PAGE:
One of two candidates with no previous working government experience will become the next mayor of Morgan City.
Rising above a field that included a former city administrator, a one-time municipal recreation and cultural director and a city councilman, candidates Lee Dragna and Frank “Boo” Grizzaffi claimed the top two spots from the Nov. 6 primary election. The businessmen turned political hopefuls, each claiming no party affiliation, will now meet on the Dec. 8 Election Day.
Primary election results saw Grizzaffi secure 1,884 ballots for 35 percent of the popular vote. Dragna obtained 1,015 votes for 19 percent of the ballots cast.
Remaining votes were spread among a field of three Democrats.
Larry Bergeron worked 19 years as administrator of Morgan City and served four mayors. His bid for the top executive position saw him gather 896 votes for 17 percent of the field.
Bart Mancuso worked 37 years as Recreation and Culture Director for Morgan City. He was able to secure 749 votes for approximately 14 percent share of the ballots.
Morgan City Council Chairman Kevin Voisin is a four-term councilman who made his bid for mayor and gathered slightly more than 14 percent of the vote with 768 ballots.
Dragna, 39, is founder of LAD Cos., and owner of several business interests in the oil and maritime industries. He launched his campaign by stating that Morgan City had become overloaded with governmental nepotism that stalled development.
“I think the voters are tired of the same old thing and want something new,” he said. “They want something more business oriented than politically oriented.”
Dragna said he learned during the primary election that people will tell a candidate he has their vote, but that might not become true. “The first time around you kind of take people’s word for what is going on,” he said, “but now we understand what people we need to target. There were three people that did not make it to the runoff so I have to target their votes.”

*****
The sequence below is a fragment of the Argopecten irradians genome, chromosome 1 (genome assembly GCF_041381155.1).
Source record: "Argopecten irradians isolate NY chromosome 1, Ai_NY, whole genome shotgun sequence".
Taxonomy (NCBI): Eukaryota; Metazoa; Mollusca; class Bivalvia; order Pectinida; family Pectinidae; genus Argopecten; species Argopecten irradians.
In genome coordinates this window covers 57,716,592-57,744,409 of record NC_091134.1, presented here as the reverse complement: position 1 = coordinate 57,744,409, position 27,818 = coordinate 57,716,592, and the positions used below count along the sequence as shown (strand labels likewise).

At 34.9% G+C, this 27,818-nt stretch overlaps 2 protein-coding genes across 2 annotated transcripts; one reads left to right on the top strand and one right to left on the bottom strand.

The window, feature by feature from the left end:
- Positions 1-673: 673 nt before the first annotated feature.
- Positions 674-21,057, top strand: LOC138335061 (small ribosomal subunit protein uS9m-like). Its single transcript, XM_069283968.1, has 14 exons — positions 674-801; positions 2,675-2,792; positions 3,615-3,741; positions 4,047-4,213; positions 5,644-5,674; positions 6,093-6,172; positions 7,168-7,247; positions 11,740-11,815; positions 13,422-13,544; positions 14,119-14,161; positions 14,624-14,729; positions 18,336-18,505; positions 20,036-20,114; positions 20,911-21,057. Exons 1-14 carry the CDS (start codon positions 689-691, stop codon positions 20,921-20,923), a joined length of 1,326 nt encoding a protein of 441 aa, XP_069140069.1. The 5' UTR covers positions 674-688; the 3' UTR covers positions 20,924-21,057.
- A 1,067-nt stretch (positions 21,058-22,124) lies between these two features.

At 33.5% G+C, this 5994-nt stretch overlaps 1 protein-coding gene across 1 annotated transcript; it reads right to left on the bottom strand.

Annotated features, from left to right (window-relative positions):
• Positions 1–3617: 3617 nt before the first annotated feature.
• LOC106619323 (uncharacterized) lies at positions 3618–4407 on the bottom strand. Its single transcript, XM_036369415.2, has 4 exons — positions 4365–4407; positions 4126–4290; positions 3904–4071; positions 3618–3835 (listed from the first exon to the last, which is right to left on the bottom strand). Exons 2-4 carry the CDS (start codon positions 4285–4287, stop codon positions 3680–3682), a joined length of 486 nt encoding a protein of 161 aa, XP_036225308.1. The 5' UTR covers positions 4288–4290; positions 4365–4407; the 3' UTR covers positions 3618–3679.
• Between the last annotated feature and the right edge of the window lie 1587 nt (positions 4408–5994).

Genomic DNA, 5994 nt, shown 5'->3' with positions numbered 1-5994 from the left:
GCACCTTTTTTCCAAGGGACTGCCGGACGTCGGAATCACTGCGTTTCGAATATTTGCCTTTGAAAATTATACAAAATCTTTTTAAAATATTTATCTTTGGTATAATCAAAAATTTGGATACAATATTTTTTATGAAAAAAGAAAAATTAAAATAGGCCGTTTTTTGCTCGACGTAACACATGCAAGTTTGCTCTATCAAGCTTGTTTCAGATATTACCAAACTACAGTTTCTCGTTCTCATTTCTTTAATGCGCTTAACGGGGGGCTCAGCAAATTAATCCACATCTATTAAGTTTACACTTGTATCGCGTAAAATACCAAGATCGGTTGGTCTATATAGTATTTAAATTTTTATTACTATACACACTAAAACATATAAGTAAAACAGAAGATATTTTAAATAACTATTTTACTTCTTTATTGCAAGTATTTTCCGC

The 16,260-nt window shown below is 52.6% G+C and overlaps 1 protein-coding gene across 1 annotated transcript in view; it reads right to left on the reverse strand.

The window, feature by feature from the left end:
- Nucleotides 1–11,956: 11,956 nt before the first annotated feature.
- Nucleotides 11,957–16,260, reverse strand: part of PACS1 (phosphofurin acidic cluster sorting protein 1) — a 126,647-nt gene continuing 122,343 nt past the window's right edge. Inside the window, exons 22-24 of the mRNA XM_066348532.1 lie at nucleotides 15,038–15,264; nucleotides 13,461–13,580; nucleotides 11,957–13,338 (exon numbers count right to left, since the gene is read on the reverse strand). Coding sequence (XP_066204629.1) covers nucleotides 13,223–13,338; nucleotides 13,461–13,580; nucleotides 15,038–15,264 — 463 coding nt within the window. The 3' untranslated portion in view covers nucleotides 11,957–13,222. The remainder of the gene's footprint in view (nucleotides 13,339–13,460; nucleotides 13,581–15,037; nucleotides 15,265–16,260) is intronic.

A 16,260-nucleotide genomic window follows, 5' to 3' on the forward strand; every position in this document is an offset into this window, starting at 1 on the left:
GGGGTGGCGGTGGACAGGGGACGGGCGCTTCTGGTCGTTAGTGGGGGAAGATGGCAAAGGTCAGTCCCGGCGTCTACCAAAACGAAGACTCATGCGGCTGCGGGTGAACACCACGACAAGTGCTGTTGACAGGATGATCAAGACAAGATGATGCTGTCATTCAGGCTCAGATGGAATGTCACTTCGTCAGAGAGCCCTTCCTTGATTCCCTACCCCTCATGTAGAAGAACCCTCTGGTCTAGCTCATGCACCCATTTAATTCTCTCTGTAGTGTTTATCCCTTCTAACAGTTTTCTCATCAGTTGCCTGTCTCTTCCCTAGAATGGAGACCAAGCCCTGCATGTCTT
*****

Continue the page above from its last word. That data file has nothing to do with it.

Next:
Dragna promised a proactive approach to increase development and quality of life opportunities for Morgan City.
“First, we need to develop land for new housing,” Dragna said regarding his priorities if elected. “With that includes fixing some of the levee problems we have. Second, we need to promote more business in Morgan City, especially in the oil business.”
Grizzaffi, 46, is a third-generation family business owner who traces his Morgan City roots back 140 years. He entered the first round of this race as a business owner who said his qualifications included experience based on living in the economy. A trait he said offers an understanding that cannot be gained by being isolated behind government walls.
Grizzaffi unsuccessfully sought the mayor’s office in 2008.
“I’m not making any promises, but respecting the process,” Grizzaffi said as he agreed that being political outsiders are pluses for both him and Dragna.
Grizzaffi said his strength comes in operations. “There is not a lot of money in Morgan City to do a lot of capital spending,” he said. “Therefore, we are going to do things differently in terms of customer service, where we spend money and how we make priorities. We have some big ticket items to address, like the [Federal Emergency Management Agency] flood elevation fight. We need that to build our first subdivision in a long time. We had no housing construction permits issued this past year and that is not good news for growth. We’ve got to correct the housing problem in our town.”
“What separates us is we would be equal on handling revenue and expenses,” Grizzaffi continued, “but thinking in terms of politics, I understand it requires you not to work at as fast a pace as you would in private business. What I’ve done is watch the current administration in how it goes about making decisions. I think I can use that as a learning curve.”
Grizzaffi said in terms of differences between him and Dragna, his having worked directly in customer service gives him understanding in how he must rely on the people of Morgan City to accomplish goals. “I’m not depending on overseas work or what’s outside in the oil field,” Grizzaffi said. “I depend on the citizens themselves for my wellbeing. I think the relationship I have with the community is already built. They trust me as a businessman and the votes show they trust me as their next mayor.”
Both runoff candidates voiced desire for change. Each claimed to be prepared to manage 238 employees and a proposed $36.5 million budget for 2013 in this city of 12,000 residents.
Dragna and Grizzaffi are each seeking the role that current Mayor Tim Matte will leave upon completion of his second four-year span on a two-term limit.